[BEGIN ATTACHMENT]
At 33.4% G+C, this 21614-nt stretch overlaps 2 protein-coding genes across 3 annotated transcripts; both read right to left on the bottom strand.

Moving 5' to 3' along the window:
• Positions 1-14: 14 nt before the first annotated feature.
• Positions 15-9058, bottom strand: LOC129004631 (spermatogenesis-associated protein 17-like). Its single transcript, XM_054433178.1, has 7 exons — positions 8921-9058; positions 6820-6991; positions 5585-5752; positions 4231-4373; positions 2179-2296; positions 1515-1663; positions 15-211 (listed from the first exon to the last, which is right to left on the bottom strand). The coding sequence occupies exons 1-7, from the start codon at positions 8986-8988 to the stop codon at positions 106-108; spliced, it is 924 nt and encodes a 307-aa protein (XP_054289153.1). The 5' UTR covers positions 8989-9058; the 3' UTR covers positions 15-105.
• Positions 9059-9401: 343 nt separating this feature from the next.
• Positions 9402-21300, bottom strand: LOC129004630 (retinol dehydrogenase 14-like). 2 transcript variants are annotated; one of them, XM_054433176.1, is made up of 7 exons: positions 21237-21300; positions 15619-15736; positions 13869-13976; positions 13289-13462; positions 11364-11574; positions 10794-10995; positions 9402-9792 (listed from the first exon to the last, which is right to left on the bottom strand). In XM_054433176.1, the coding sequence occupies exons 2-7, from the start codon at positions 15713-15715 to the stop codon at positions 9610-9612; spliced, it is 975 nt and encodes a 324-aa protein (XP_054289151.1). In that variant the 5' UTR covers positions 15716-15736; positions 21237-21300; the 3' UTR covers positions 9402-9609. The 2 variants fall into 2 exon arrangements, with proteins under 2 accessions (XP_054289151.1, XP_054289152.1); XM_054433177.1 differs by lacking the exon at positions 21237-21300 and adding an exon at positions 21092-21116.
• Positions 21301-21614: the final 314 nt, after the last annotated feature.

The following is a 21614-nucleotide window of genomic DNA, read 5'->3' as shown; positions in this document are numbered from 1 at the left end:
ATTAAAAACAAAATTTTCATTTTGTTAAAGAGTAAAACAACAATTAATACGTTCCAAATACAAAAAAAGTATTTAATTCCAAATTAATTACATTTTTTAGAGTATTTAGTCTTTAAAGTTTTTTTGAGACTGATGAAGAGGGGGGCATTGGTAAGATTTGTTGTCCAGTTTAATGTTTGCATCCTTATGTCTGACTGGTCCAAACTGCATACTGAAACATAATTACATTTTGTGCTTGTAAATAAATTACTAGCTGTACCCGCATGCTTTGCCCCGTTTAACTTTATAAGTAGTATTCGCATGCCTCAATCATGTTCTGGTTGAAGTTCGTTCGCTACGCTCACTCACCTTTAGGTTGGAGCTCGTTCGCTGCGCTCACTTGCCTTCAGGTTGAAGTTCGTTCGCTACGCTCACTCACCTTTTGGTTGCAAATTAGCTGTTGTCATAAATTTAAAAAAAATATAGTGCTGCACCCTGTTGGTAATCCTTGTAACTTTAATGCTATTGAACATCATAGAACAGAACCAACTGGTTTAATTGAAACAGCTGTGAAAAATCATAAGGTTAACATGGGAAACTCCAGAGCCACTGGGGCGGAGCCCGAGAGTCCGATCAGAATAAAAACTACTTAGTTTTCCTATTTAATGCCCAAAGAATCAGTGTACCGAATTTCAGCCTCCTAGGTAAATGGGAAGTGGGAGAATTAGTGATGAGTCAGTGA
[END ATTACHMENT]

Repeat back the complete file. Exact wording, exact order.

At 33.4% G+C, this 21614-nt stretch overlaps 2 protein-coding genes across 3 annotated transcripts; both read right to left on the bottom strand.

Moving 5' to 3' along the window:
• Positions 1-14: 14 nt before the first annotated feature.
• Positions 15-9058, bottom strand: LOC129004631 (spermatogenesis-associated protein 17-like). Its single transcript, XM_054433178.1, has 7 exons — positions 8921-9058; positions 6820-6991; positions 5585-5752; positions 4231-4373; positions 2179-2296; positions 1515-1663; positions 15-211 (listed from the first exon to the last, which is right to left on the bottom strand). The coding sequence occupies exons 1-7, from the start codon at positions 8986-8988 to the stop codon at positions 106-108; spliced, it is 924 nt and encodes a 307-aa protein (XP_054289153.1). The 5' UTR covers positions 8989-9058; the 3' UTR covers positions 15-105.
• Positions 9059-9401: 343 nt separating this feature from the next.
• Positions 9402-21300, bottom strand: LOC129004630 (retinol dehydrogenase 14-like). 2 transcript variants are annotated; one of them, XM_054433176.1, is made up of 7 exons: positions 21237-21300; positions 15619-15736; positions 13869-13976; positions 13289-13462; positions 11364-11574; positions 10794-10995; positions 9402-9792 (listed from the first exon to the last, which is right to left on the bottom strand). In XM_054433176.1, the coding sequence occupies exons 2-7, from the start codon at positions 15713-15715 to the stop codon at positions 9610-9612; spliced, it is 975 nt and encodes a 324-aa protein (XP_054289151.1). In that variant the 5' UTR covers positions 15716-15736; positions 21237-21300; the 3' UTR covers positions 9402-9609. The 2 variants fall into 2 exon arrangements, with proteins under 2 accessions (XP_054289151.1, XP_054289152.1); XM_054433177.1 differs by lacking the exon at positions 21237-21300 and adding an exon at positions 21092-21116.
• Positions 21301-21614: the final 314 nt, after the last annotated feature.

The following is a 21614-nucleotide window of genomic DNA, read 5'->3' as shown; positions in this document are numbered from 1 at the left end:
ATTAAAAACAAAATTTTCATTTTGTTAAAGAGTAAAACAACAATTAATACGTTCCAAATACAAAAAAAGTATTTAATTCCAAATTAATTACATTTTTTAGAGTATTTAGTCTTTAAAGTTTTTTTGAGACTGATGAAGAGGGGGGCATTGGTAAGATTTGTTGTCCAGTTTAATGTTTGCATCCTTATGTCTGACTGGTCCAAACTGCATACTGAAACATAATTACATTTTGTGCTTGTAAATAAATTACTAGCTGTACCCGCATGCTTTGCCCCGTTTAACTTTATAAGTAGTATTCGCATGCCTCAATCATGTTCTGGTTGAAGTTCGTTCGCTACGCTCACTCACCTTTAGGTTGGAGCTCGTTCGCTGCGCTCACTTGCCTTCAGGTTGAAGTTCGTTCGCTACGCTCACTCACCTTTTGGTTGCAAATTAGCTGTTGTCATAAATTTAAAAAAAATATAGTGCTGCACCCTGTTGGTAATCCTTGTAACTTTAATGCTATTGAACATCATAGAACAGAACCAACTGGTTTAATTGAAACAGCTGTGAAAAATCATAAGGTTAACATGGGAAACTCCAGAGCCACTGGGGCGGAGCCCGAGAGTCCGATCAGAATAAAAACTACTTAGTTTTCCTATTTAATGCCCAAAGAATCAGTGTACCGAATTTCAGCCTCCTAGGTAAATGGGAAGTGGGAGAATTAGTGATGAGTCAGTGA